Chargers in Flux: Inglewood, San Diego in play

Posted at 5:14 AM, Jan 12, 2016
and last updated 2016-01-13 14:05:20-05

SAN DIEGO - National Football League owners Tuesday approved a stadium project in Inglewood for the St. Louis Rams, with the Chargers being given an option to move there if the team cannot reach a viable stadium deal in San Diego.

The decision opens the door for the city and county of San Diego to reopen negotiations with the Chargers to keep them from moving, while giving the team a safety net if such talks break down again. According to reports from the NFL owners meeting in Houston, where the 30-2 vote was cast, the Chargers and Rams could receive an extra $100 million from the NFL to build stadiums in their home markets, on top of the $200 million the league already offers for such projects.

Earlier, a proposal by Chargers owner Dean Spanos and Raiders owner Mark Davis to build a facility in Carson failed to garner enough votes for approval.

Before the vote took place, final pitches were made for each project, with Disney CEO Bob Iger joining Spanos and Davis to push the Carson proposal.

"Dean Spanos, Mark Davis and I spoke of our passion in bringing the NFL back to Los Angeles, talked about the wonderful attributes of the Carson project, and spoke from our hearts," Iger told "I think our comments resonated."

It turned out not to be enough, as a proposal to have the Rams and a second team play in Inglewood, on land Rams owner Stan Kroenke controls at the old Hollywood Park racetrack, received more votes.

Negotiations ensued to select the second team, and under what conditions they would move to the facility, which will take a few years to construct.

"I have the entire year to make a decision if I want," Spanos told The Mighty 1090. "Like I said, I really want to get some sense of direction in the next month or so. But I don't have to do anything. I'm gonna wait and see."

Spanos has wanted a replacement for San Diego's aging Qualcomm Stadium for around 15 years, a quest stymied thus far by the city's fiscal problems of a decade ago, the recession and difficulty in finding a suitable site.

When Kroenke about a year ago proposed building the Inglewood stadium, the Chargers and Raiders responded by announcing plans to construct the Carson facility. The Chargers, who have played in San Diego for 55 years, contend that 25 percent of their business comes from Los Angeles, Orange County and the Inland Empire.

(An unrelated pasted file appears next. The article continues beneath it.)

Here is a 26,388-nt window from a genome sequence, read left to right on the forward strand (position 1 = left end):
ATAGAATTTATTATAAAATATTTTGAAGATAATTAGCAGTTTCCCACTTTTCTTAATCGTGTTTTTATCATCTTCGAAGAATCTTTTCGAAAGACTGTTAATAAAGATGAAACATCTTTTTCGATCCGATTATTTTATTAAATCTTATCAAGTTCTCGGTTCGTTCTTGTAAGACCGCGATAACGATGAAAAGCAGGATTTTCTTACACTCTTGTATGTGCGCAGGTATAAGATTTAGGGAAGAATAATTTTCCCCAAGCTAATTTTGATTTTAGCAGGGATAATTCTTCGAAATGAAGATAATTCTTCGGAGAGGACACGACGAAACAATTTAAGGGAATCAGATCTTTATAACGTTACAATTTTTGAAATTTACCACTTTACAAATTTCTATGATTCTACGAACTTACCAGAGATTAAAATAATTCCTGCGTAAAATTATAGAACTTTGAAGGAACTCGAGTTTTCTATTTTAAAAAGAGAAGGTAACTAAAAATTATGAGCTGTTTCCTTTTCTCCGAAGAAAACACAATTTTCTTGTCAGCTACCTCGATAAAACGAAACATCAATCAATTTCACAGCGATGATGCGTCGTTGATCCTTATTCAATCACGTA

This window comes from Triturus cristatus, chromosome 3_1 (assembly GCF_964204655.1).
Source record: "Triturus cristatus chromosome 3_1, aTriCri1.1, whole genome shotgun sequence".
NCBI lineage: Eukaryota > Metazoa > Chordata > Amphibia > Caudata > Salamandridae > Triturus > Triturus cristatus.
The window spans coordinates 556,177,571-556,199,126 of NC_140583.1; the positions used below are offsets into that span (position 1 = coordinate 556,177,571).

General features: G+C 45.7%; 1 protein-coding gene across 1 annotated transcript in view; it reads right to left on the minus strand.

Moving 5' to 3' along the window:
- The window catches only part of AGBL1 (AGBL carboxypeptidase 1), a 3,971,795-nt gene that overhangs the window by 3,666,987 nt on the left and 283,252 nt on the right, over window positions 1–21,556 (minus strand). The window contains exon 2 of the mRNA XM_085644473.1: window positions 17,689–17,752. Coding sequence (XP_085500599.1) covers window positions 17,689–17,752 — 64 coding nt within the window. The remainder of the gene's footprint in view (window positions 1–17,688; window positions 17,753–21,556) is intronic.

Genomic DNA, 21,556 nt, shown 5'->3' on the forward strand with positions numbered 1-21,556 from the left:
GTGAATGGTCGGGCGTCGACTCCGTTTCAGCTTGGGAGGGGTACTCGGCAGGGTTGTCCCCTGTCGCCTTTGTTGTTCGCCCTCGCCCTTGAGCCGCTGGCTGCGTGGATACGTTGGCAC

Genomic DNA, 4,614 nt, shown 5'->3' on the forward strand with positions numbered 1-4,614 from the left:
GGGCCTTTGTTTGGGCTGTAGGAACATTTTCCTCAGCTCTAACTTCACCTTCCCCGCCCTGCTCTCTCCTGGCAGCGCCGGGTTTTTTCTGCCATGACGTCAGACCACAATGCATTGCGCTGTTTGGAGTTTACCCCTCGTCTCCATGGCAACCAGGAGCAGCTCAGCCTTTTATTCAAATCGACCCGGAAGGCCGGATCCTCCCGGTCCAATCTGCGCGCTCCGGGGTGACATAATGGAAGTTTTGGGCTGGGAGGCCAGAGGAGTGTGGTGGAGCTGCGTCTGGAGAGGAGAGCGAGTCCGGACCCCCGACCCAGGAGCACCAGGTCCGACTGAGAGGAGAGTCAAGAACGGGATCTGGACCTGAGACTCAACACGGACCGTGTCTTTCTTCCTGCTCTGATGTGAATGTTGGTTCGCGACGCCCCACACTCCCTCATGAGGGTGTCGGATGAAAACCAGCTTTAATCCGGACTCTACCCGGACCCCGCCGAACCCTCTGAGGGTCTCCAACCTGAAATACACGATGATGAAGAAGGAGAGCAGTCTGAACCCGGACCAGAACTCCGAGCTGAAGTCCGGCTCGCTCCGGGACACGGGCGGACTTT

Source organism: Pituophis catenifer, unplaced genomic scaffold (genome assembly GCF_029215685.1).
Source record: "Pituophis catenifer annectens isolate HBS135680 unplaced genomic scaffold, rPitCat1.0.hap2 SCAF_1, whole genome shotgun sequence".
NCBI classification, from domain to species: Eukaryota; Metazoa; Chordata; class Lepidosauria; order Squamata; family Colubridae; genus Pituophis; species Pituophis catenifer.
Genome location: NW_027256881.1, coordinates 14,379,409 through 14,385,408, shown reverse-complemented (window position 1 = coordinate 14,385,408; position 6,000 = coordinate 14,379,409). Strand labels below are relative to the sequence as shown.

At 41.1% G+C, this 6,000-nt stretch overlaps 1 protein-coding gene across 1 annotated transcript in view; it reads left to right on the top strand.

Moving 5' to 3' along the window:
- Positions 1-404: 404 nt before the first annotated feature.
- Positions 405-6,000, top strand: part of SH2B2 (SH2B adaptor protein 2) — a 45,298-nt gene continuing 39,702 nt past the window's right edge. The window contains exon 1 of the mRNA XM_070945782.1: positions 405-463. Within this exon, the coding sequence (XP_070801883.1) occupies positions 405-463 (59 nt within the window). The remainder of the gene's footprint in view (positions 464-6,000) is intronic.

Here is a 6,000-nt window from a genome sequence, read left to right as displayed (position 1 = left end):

Mayor Kevin Faulconer established a task force that has recommended building a new facility next to Qualcomm Stadium, but the Chargers broke off negotiations on the proposal last June. The team's refusal to restart talks prevented what could have been a citywide vote on the proposal this month.

On Saturday, NFL Commissioner Roger Goodell distributed a report to owners that said plans by San Diego, Oakland and St. Louis are "unsatisfactory and inadequate." Among other things, the league objects to uncertainty created by San Diego's demand that plans for a stadium project be put before voters -- something the Chargers once supported.

Chris Melvin, an attorney and lead negotiator for the city and county of San Diego, said Sunday that the Chargers created their own uncertainty.

"We could have already gained voter approval of a stadium under the plan laid out this summer by the city and county," Melvin said. "But the Chargers stonewalled, rebuffed attempts to negotiate a term sheet, and refused to act. Despite all this, San Diego has proven that it's a region that supports its major league teams."

"Today NFL owners rejected the Chargers’ bid to move to Carson. If Mr. Spanos has a sincere interest in reaching a fair agreement in San Diego, we remain committed to negotiating in good faith. We are not interested in a charade by the Chargers if they continue to pursue Los Angeles,” Mayor Kevin Faulconer said in a joint statement with County Supervisor Chairman Ron Roberts.

As the owners deliberated how to facilitate a move to Los Angeles, a handful of Raiders fans gathered outside their hotel in Houston -- along with one Chargers fan who traveled from La Jolla.

Richard Farley told 10News it would hurt if the Chargers were given the go-ahead to move after a 55-year stay in San Diego.

"It would be like a shot to the heart," Farley said. "As far as going up to Carson, I would probably stop being a fan. It just would not be the same."